‘No octroi, LBT’: Meal vouchers shouldn’t be taxed, says Supreme Court

Apex court says meal vouchers do not fall under the category of ‘goods’.

Written by Utkarsh Anand | New Delhi | Updated: December 10, 2015 1:14 am
local body tax, octroi, meal vouchers, sc meal vouchers, meal vouchers news, india news, latest news, LBT sc, business news Supreme Court of India

The Supreme Court on Wednesday ruled that meal vouchers are not ‘goods’ for the purpose of levy of Octroi or Local Body Tax (LBT) and that the company issuing such vouchers is only rendering services to be utlised by various firms for their employees.

“The appropriate test would be as to whether such vouchers can be traded and sold separately. The answer is in the negative. Therefore, this test of ascertaining the same to be ‘goods’ is not satisfied,” held a bench of Justices A K Sikri and Rohinton F Nariman. Allowing an appeal by Sodexo SVC India Pvt Ltd, the bench underlined that LBT or Octroi is a tax ‘on the entry of goods into the limits of the city’, which goods are meant for ‘consumption, use or sale therein’.

But the Sodexo vouchers, the court said, are not the commodity that are sold and is rather an arrangement by the company with affiliates and other firms, which use these vouchers for a particular value.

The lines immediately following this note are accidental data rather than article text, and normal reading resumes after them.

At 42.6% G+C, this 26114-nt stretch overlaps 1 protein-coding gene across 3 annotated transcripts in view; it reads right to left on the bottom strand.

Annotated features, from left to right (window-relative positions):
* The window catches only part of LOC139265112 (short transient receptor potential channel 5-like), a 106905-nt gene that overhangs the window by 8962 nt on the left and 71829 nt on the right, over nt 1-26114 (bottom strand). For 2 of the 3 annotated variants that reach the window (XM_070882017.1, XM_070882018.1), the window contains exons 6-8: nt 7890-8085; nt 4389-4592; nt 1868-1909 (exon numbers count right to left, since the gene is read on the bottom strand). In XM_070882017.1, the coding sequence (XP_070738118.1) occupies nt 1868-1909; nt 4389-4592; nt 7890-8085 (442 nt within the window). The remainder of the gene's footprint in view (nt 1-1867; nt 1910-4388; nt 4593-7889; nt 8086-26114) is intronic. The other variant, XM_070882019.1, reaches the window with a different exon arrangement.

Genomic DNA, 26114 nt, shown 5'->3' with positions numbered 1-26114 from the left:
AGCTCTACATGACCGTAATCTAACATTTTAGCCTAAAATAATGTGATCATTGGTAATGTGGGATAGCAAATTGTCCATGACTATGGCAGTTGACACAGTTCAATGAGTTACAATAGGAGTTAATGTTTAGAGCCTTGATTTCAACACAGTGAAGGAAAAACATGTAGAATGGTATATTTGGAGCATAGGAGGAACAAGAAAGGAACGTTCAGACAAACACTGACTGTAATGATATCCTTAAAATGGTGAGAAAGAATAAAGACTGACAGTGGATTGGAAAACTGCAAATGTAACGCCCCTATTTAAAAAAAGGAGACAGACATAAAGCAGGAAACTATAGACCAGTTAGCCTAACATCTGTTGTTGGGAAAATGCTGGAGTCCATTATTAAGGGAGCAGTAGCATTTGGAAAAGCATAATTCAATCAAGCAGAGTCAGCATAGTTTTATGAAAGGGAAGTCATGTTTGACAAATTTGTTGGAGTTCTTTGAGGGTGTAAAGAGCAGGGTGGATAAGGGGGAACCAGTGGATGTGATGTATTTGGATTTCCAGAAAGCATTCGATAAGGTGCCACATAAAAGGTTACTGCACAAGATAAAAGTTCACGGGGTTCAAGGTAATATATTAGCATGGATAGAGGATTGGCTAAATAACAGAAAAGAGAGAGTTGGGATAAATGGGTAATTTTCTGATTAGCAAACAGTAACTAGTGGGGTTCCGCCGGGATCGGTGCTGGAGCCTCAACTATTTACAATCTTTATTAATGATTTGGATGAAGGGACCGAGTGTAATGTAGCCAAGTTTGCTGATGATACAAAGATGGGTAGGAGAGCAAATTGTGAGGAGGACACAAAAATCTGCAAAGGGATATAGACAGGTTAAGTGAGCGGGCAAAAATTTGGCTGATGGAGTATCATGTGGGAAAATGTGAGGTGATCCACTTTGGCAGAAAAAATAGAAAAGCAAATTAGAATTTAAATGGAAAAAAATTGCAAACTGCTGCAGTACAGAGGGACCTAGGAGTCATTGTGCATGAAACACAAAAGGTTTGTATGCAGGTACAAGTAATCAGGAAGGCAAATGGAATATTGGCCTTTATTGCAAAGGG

“No doubt, vouchers bear a particular value and for such value, goods are provided to the employees. However, these goods are not provided by the appellant, but by the affiliates. The appellant is only a facilitator and a medium between the affiliates and customers and is providing these services,” it clarified.

Interpreting the law in this regard, the court said that the intrinsic and essential character of the entire transaction is to provide services by the appellant and this is achieved through the means of said vouchers.

“Goods belong to the affiliates which are sold by them to the customers’ employees on the basis of vouchers given by the customers to its employees. It is these affiliates who are getting the money for those goods and not the appellant, who only gets service charges for the services rendered, both to the customers as well as the affiliates,” it held.

Setting aside the Bombay High Court order that had held vouchers as ‘goods’, the apex court said that the High Court was wrong in holding that these vouchers are capable of being sold since they had a specific monetary value with which food items and other commodities could be purchased.

“These vouchers are printed for a particular customer, which are used by the said customer for distribution to its employees and these vouchers are not transferrable at all,” noted the bench. It also cited a RBI norm issued last year to regulate ‘paper based vouchers’, and said that the real nature of the transaction is to provide service and by no stretch of imagination these vouchers can be termed as ‘goods’.

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